Now, one can come to conclusion that in the grid search over **max_depth** and
**min_samples_leaf** it’s not a good idea to try **max_depth > 20** or
**min_samples_leaf > 2** as this will clearly have very small effect on trees.

To validate these two helper functions, one can visualize the effect of
**max_depth** and **min_samples_leaf** on underlying trees in the forest.
For example, **max_depth=12** indeed results in maximum depth of 12 and leads to
less complex trees and more samples in the leaf nodes:

```
ensemble = RandomForestRegressor(n_estimators=100, random_state=rnd,
max_depth=12)
```

The same in case of **min_samples_leaf=3**:

```
ensemble = RandomForestRegressor(n_estimators=100, random_state=rnd,
min_samples_leaf=3)
```

### Randomization in Random Forests

In this last section we will demonstrate the effect of two more hyperparameters that control the way the randomization is introduced into trees:

**bootstrap**: this parameter toggles the random bootstrapping of the input dataset where each sample maybe randomly replaced by another sample from the same dataset.**max_features**: in search for the best split of any given node consider random subset of**max_features**features.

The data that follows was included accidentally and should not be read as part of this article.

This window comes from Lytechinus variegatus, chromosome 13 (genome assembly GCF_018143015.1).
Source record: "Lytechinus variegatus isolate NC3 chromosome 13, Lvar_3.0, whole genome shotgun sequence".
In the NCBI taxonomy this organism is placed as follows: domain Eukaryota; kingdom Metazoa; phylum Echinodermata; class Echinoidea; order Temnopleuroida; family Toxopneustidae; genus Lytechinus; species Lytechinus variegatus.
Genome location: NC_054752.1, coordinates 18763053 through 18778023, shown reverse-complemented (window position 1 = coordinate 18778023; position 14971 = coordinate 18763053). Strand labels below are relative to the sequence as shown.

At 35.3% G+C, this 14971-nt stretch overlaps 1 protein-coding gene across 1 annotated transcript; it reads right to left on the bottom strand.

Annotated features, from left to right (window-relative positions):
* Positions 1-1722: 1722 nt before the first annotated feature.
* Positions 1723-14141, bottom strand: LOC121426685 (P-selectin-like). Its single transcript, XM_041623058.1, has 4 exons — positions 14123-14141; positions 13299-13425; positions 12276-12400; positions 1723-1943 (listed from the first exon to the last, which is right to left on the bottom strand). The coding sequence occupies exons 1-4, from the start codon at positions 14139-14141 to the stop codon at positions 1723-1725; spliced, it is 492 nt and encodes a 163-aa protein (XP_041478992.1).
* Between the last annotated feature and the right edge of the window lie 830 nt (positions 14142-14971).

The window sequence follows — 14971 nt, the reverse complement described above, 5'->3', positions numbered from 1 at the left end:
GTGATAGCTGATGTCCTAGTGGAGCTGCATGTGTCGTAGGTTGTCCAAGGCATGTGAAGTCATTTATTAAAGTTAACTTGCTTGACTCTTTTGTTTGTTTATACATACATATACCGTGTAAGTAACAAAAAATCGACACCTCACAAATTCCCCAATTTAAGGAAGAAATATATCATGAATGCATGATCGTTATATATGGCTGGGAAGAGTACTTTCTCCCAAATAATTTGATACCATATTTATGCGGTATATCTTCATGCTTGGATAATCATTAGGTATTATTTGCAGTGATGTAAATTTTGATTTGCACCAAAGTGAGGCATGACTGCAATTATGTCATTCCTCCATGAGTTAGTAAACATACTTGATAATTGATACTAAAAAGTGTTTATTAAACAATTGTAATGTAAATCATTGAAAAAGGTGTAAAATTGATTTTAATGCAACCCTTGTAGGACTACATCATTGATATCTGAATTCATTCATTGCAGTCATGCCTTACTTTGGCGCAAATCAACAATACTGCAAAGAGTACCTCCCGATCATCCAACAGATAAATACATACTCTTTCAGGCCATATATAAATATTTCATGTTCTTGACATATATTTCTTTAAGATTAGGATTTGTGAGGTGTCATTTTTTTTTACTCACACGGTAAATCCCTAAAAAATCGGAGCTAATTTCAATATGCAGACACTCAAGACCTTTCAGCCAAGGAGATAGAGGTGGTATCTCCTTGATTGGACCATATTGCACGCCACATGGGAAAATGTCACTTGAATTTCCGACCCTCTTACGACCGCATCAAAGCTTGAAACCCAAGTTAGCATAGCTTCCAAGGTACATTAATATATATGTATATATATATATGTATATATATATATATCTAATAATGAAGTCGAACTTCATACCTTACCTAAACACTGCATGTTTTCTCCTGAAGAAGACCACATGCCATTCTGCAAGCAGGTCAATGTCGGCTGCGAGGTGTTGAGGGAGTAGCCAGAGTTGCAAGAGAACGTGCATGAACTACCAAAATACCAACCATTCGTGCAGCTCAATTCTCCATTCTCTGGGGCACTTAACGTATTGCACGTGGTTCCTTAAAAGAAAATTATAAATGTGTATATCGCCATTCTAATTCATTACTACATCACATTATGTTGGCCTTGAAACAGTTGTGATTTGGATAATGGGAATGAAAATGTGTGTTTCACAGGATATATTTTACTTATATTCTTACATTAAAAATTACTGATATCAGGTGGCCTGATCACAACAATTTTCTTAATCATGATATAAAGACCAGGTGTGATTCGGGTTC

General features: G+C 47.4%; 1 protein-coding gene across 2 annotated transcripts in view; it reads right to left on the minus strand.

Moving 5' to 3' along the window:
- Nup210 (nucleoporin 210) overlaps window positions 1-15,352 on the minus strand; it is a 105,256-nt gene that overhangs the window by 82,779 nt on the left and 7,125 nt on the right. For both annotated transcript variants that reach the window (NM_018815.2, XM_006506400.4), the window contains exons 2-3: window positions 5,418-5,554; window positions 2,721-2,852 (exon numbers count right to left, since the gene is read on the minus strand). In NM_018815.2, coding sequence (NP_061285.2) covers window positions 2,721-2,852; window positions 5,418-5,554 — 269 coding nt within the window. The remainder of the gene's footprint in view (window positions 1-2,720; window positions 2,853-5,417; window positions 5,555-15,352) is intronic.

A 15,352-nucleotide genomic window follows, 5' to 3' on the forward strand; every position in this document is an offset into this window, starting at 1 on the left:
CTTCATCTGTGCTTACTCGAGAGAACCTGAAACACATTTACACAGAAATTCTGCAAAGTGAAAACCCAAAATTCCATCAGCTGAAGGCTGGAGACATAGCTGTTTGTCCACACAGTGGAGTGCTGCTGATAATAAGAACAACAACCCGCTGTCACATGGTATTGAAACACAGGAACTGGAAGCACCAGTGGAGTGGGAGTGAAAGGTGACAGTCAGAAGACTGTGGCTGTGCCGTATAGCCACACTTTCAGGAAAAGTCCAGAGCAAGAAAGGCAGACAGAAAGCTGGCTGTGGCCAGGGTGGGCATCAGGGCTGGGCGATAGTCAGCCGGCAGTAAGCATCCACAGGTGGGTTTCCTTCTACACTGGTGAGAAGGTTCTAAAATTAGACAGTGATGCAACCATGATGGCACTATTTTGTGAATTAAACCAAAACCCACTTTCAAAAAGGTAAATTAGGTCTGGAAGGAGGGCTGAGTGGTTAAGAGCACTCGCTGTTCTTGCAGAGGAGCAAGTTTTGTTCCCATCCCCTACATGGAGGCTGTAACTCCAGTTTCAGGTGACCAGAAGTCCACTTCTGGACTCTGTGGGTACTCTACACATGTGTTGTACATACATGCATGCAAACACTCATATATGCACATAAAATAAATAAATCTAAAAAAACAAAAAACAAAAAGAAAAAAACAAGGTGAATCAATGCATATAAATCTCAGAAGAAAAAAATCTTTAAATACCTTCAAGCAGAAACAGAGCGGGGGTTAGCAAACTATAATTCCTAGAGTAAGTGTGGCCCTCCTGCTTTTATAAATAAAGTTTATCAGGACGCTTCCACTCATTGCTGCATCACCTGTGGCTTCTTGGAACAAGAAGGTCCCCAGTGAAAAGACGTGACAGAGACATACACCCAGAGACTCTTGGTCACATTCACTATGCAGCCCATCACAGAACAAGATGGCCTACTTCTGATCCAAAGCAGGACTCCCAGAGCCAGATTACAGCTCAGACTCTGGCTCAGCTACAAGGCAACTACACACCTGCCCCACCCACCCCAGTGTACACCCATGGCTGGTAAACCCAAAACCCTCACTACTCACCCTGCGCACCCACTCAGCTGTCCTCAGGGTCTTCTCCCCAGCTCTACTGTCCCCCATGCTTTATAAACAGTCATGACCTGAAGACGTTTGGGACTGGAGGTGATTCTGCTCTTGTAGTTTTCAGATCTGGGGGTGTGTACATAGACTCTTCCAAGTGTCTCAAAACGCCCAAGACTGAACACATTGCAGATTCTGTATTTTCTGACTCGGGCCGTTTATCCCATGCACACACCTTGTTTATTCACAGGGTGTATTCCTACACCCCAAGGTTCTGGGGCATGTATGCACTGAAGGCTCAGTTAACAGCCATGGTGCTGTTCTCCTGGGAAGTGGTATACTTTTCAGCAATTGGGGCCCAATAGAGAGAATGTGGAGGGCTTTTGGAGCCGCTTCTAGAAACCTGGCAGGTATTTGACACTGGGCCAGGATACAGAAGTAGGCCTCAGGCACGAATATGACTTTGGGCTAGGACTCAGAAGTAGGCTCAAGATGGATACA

Thus, these two parameters randomize the node splitting procedure.

In **RandomForestregressor** the default and recommended value of
**max_features** equals to the total number of features, it means that in the
example above the randomization was introduced only through bootstrapping.
What happens if we turn it off?

```
ensemble = RandomForestRegressor(n_estimators=100, random_state=rnd,
bootstrap=False)
```

As expected, majority of trees are the same (the small amount of leftover
randomness could be due to random choice of best node split between several equal
splits). Let’s bring some randomization back by lowering **max_features** down
to **10** (the total number of features in this dataset is 13):

```
ensemble = RandomForestRegressor(n_estimators=100, random_state=rnd,
bootstrap=False, max_features=10)
```

The trees in the forest are random again!

### Conclusions

Visual inspection of Random Forests allows visualization of their underlying structure and complexity, and demonstration of effects of Random Forest hyperparameters.

The code for this post is hosted on github: